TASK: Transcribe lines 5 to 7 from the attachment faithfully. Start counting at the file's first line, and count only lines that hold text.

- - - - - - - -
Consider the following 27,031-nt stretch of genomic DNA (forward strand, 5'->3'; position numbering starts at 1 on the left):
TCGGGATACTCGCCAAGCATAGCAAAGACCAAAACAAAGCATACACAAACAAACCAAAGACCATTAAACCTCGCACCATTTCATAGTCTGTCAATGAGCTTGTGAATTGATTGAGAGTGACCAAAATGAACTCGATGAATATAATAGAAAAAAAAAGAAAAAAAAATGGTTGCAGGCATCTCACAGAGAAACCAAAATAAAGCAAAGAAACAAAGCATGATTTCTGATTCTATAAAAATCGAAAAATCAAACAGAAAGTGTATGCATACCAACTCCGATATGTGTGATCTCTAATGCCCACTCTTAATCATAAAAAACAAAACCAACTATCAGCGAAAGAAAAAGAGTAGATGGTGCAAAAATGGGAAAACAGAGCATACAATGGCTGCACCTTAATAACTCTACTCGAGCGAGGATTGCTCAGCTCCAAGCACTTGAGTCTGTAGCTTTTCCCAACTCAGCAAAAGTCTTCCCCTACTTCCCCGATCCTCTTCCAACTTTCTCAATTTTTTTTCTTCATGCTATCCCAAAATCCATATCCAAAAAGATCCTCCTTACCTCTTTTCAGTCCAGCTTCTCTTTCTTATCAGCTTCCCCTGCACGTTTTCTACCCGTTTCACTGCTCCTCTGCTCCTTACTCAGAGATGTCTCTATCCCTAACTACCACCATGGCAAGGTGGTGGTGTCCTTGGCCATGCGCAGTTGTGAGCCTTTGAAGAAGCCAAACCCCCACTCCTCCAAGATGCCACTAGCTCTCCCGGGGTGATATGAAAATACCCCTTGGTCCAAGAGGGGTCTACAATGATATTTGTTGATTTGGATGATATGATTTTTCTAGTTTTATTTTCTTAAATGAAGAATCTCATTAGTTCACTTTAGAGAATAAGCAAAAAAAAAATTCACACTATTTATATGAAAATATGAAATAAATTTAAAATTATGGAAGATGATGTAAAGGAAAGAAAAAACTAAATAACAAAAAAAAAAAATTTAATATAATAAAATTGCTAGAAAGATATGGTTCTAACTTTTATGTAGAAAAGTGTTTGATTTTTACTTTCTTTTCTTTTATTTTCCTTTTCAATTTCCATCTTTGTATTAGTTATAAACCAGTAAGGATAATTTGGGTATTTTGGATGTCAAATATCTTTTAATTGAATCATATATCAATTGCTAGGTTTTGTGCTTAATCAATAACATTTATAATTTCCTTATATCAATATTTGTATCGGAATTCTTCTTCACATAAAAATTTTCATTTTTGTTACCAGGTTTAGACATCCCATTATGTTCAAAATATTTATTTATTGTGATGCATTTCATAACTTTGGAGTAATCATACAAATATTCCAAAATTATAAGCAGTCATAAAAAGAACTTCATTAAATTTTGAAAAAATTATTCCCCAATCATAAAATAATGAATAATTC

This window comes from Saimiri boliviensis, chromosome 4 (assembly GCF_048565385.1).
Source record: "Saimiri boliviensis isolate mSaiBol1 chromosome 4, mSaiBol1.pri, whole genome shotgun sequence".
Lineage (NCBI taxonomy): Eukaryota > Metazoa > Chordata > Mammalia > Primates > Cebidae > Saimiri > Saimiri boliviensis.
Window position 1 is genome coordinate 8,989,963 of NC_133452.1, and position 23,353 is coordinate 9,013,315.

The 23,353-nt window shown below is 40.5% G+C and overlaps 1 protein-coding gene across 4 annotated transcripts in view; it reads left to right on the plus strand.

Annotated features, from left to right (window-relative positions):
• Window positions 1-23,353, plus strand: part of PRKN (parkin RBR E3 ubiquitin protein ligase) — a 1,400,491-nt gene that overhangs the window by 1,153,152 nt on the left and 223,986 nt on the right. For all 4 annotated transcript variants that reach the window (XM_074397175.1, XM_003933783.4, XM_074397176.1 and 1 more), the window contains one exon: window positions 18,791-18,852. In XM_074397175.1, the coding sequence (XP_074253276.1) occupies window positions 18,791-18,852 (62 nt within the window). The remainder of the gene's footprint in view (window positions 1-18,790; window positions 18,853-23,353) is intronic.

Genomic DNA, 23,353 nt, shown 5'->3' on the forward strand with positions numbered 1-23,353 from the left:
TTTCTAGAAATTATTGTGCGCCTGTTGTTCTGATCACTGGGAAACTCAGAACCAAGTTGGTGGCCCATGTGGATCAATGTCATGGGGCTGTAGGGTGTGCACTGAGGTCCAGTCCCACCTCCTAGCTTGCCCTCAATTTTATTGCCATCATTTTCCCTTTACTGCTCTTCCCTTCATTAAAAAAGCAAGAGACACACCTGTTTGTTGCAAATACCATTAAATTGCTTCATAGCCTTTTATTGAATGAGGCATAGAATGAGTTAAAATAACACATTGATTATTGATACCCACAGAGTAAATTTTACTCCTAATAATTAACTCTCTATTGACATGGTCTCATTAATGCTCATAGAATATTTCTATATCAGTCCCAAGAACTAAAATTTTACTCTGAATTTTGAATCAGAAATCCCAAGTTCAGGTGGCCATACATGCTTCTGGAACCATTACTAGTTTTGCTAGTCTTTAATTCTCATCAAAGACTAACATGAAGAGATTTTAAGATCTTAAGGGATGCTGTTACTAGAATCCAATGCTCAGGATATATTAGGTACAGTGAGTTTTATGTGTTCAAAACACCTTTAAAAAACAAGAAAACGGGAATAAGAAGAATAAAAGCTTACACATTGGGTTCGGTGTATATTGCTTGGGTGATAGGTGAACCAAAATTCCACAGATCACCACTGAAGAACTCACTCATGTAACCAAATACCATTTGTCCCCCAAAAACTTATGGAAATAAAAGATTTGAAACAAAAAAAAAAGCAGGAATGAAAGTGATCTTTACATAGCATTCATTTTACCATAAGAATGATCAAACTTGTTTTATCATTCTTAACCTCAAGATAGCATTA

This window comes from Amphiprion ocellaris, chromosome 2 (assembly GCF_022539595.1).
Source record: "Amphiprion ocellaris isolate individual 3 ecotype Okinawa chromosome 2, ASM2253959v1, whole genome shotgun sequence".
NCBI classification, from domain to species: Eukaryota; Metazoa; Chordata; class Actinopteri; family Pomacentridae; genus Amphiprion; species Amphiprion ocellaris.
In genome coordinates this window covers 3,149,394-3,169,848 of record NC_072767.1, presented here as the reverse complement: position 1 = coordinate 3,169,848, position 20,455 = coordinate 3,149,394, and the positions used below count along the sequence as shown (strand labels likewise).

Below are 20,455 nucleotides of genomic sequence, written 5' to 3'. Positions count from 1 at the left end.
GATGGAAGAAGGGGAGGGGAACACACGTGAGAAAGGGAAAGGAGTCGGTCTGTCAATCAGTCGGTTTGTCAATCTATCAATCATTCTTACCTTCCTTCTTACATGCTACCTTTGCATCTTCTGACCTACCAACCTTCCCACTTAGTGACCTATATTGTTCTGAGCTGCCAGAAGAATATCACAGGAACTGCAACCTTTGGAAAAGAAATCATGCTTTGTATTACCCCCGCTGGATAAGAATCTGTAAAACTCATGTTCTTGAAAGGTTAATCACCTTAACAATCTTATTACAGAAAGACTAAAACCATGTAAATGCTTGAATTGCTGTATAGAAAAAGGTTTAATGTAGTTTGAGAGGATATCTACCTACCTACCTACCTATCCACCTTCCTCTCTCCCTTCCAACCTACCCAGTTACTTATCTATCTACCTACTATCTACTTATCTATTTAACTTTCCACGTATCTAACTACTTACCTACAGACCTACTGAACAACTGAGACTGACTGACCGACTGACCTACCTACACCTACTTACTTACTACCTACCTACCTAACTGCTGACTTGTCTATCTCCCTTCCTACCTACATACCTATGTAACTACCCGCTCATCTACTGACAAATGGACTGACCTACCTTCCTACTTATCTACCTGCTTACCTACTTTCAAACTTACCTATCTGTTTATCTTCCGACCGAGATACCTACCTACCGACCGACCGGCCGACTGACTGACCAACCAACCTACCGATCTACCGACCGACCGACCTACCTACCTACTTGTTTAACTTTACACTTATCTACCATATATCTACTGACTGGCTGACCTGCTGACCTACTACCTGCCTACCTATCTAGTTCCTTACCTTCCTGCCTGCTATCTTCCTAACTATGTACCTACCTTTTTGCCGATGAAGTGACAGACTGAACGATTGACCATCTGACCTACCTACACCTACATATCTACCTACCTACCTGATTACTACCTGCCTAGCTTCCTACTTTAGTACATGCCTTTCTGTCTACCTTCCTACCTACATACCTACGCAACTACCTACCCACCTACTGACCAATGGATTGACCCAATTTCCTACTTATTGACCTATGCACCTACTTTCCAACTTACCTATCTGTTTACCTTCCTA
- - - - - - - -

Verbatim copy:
Lineage (NCBI taxonomy): Eukaryota > Metazoa > Chordata > Mammalia > Primates > Cebidae > Saimiri > Saimiri boliviensis.
Window position 1 is genome coordinate 8,989,963 of NC_133452.1, and position 23,353 is coordinate 9,013,315.

The 23,353-nt window shown below is 40.5% G+C and overlaps 1 protein-coding gene across 4 annotated transcripts in view; it reads left to right on the plus strand.